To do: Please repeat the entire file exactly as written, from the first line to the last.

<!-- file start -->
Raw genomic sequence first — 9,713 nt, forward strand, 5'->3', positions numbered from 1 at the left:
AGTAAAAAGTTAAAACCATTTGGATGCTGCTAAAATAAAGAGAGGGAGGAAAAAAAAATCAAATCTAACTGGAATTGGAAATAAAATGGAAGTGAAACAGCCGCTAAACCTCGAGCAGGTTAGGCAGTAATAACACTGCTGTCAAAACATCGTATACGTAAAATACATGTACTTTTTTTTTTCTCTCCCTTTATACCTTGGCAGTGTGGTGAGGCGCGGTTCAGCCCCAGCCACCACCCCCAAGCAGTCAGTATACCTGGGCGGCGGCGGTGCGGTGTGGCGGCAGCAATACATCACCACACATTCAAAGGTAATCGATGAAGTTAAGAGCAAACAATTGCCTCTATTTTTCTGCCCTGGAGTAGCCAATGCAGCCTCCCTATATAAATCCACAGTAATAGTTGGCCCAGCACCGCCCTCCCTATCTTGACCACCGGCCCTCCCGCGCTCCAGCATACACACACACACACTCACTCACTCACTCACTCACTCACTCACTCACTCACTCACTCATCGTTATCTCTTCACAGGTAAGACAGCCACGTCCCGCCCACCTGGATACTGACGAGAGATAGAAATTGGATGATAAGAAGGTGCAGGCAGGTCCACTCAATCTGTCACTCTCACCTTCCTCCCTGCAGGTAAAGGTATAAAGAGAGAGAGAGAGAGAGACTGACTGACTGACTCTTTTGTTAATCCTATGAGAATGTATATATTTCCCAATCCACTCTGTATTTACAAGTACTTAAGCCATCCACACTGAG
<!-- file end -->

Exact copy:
Raw genomic sequence first — 9,713 nt, forward strand, 5'->3', positions numbered from 1 at the left:
AGTAAAAAGTTAAAACCATTTGGATGCTGCTAAAATAAAGAGAGGGAGGAAAAAAAAATCAAATCTAACTGGAATTGGAAATAAAATGGAAGTGAAACAGCCGCTAAACCTCGAGCAGGTTAGGCAGTAATAACACTGCTGTCAAAACATCGTATACGTAAAATACATGTACTTTTTTTTTTCTCTCCCTTTATACCTTGGCAGTGTGGTGAGGCGCGGTTCAGCCCCAGCCACCACCCCCAAGCAGTCAGTATACCTGGGCGGCGGCGGTGCGGTGTGGCGGCAGCAATACATCACCACACATTCAAAGGTAATCGATGAAGTTAAGAGCAAACAATTGCCTCTATTTTTCTGCCCTGGAGTAGCCAATGCAGCCTCCCTATATAAATCCACAGTAATAGTTGGCCCAGCACCGCCCTCCCTATCTTGACCACCGGCCCTCCCGCGCTCCAGCATACACACACACACACTCACTCACTCACTCACTCACTCACTCACTCACTCACTCACTCATCGTTATCTCTTCACAGGTAAGACAGCCACGTCCCGCCCACCTGGATACTGACGAGAGATAGAAATTGGATGATAAGAAGGTGCAGGCAGGTCCACTCAATCTGTCACTCTCACCTTCCTCCCTGCAGGTAAAGGTATAAAGAGAGAGAGAGAGAGAGACTGACTGACTGACTCTTTTGTTAATCCTATGAGAATGTATATATTTCCCAATCCACTCTGTATTTACAAGTACTTAAGCCATCCACACTGAG